Players take turns to roll the dice. The dice should be passed around as quickly as possible. When someone rolls a six, they rush into the centre, put on the boots and all the clothes and try to eat the chocolate with the knife and fork (no cheating and using hands). When the next person rolls a six, the person in the middle must take the clothes off again and the new person must dress up before they can start eating. You must hand over the clothes immediately, even if you haven't been near the chocolate yet.

Keep going until you run out of chocolate bars. This game never ends on account of waning interest. Thanks Rachel).

Sardines

This is a variation of hide and seek that is often played in the dark. It is suitable for a group of players, aged 7+ and is more exciting the more number of rooms that are available in which to play the game.

The aim of the game is to find and join the .sardine..

One player is chosen to be the sardine. This person will go and hide (preferably in a place that is large enough for the other players to squeeze into too) whilst the other players cover their eyes and count to 30. The players then become seekers and go off individually to find the sardine. When a seeker finds the sardine, he or she joines the sardine in the hiding place. Eventually the hiding place is full of hiders, while fewer and fewer seeders remain. The last player to find the hiding place becomes the next sardine.

Simon Says

This is an old favourite party game suitable for players aged 3+.

One player is the leader and stands in front of the other players. The leader then orders the others to make various actions (such as put your hands on your head, or touch your toes). If the leader begins the order with .Simon Says. the players must obey the order. owever, if he does not say .Simon Says. the order should not be obeyed. If a player obeys an order that has not been started with the phrase .Simon Says. they are out. The leader can encourage mistakes by giving rapid orders, by developing a rhythm and repeating a pattern of movement which is then broken, or by making the actions himself for the players to follow. The last person left in the game is the winner and becomes the next leader.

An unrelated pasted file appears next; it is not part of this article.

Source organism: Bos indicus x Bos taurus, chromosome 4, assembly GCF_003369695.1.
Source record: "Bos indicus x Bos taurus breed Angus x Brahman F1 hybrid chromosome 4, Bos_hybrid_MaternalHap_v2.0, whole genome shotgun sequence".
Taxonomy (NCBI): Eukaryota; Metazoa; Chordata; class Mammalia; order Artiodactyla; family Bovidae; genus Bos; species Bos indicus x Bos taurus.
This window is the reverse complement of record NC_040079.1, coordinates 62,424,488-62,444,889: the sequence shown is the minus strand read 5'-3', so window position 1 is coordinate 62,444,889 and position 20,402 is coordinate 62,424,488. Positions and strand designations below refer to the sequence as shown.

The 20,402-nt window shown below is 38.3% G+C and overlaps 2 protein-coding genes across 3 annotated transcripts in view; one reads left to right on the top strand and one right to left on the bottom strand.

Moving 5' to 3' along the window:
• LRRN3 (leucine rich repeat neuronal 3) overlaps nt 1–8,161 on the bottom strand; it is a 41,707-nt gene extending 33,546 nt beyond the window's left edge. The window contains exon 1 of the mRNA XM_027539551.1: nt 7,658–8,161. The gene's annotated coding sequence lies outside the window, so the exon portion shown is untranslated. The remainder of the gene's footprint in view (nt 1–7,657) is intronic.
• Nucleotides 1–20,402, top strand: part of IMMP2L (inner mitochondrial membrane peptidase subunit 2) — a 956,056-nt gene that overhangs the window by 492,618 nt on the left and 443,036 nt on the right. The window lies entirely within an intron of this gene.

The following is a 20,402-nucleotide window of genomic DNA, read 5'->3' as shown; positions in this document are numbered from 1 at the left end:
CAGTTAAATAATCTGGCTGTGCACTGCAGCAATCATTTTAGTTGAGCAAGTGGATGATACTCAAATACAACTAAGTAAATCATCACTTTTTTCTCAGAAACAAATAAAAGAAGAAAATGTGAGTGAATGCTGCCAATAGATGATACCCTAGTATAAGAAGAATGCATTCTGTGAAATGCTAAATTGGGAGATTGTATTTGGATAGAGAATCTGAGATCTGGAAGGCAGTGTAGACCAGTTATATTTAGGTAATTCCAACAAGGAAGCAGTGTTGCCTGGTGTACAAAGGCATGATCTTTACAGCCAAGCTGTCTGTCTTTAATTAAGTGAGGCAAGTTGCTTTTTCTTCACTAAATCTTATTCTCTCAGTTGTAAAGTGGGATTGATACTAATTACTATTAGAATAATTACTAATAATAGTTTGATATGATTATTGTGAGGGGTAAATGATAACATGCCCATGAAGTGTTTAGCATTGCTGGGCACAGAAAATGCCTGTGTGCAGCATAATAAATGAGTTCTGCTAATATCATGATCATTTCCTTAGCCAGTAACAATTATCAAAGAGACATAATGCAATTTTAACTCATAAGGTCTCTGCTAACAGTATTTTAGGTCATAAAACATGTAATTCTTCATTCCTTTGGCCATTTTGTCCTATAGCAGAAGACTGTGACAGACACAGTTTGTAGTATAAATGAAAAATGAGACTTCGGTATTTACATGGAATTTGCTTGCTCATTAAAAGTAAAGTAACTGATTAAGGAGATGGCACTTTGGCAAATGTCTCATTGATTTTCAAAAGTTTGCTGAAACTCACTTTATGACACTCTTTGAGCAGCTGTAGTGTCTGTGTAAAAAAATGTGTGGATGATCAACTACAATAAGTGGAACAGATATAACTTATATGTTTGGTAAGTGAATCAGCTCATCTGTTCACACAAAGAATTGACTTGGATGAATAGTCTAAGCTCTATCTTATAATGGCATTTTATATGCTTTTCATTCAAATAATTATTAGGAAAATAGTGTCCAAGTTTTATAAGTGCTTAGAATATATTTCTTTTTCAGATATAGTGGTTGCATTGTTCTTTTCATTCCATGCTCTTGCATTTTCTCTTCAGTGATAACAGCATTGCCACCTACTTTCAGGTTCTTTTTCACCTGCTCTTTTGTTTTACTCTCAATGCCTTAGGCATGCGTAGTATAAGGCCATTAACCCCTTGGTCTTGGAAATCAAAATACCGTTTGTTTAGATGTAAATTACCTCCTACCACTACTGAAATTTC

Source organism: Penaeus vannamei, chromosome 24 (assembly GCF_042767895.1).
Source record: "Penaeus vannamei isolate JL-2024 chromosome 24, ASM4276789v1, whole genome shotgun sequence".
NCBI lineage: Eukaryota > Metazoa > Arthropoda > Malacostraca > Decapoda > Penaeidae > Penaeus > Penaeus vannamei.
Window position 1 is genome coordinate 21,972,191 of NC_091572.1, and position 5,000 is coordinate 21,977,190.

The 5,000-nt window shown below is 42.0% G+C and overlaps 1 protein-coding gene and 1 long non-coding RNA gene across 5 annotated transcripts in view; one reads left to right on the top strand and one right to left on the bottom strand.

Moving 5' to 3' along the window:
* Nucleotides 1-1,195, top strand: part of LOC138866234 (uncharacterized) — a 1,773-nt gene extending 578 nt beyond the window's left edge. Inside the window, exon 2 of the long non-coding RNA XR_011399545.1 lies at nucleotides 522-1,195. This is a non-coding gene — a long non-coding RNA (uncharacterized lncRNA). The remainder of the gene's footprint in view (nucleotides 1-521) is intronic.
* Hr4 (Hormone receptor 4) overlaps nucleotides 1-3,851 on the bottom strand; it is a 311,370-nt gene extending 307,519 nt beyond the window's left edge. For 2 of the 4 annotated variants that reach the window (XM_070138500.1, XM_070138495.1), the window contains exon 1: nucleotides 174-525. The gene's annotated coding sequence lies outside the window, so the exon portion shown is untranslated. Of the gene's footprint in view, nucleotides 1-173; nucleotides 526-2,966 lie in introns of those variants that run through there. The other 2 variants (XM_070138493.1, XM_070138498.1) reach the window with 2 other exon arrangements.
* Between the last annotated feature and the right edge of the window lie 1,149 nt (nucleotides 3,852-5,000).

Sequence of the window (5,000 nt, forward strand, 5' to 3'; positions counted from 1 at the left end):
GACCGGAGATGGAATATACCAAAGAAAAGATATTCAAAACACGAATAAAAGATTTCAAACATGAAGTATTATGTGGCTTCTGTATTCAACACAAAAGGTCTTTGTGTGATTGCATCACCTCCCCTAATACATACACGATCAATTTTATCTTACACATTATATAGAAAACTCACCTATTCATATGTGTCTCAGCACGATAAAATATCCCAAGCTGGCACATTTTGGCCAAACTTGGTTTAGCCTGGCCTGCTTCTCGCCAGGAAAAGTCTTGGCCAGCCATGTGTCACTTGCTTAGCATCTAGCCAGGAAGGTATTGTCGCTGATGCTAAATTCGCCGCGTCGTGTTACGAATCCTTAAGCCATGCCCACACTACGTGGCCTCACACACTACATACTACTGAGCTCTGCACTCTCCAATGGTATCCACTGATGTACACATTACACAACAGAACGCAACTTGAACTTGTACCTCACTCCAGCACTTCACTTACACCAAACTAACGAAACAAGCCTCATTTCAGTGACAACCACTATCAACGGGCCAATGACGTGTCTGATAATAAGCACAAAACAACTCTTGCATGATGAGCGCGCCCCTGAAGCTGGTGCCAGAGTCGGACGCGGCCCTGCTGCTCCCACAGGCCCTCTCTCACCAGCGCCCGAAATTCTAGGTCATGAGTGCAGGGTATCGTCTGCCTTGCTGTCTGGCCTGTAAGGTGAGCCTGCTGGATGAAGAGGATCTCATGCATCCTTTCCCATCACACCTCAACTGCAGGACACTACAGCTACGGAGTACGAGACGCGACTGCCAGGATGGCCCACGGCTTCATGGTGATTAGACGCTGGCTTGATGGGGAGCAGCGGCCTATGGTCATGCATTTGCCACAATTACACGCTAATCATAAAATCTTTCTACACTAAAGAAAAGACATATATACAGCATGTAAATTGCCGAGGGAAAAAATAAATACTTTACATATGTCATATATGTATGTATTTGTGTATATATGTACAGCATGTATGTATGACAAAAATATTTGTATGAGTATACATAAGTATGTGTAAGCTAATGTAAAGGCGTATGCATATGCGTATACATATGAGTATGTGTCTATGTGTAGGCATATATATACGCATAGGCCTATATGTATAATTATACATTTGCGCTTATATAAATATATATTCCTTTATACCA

Triangular Tug of War

This game is suitable for children aged 10+ and requires a 2-3 meter length of rope or cord, and three handkerchiefs. The ends of the rope should be tied together. Three players stand outside the rope and hold it, facing outwards, with one hand behind them to form a triangle. A handkerchief is then placed on the ground in front of each player, approximately 2 . 3 feet away. The players then have to hold on to the rope behind them and pick up the handkerchief in front of them. Each player should remain aware of their opponents and pull the rope to make sure they don.t get to their handkerchief first. The player who manages to pick up his handkerchief first, while holding onto the rope is the winner.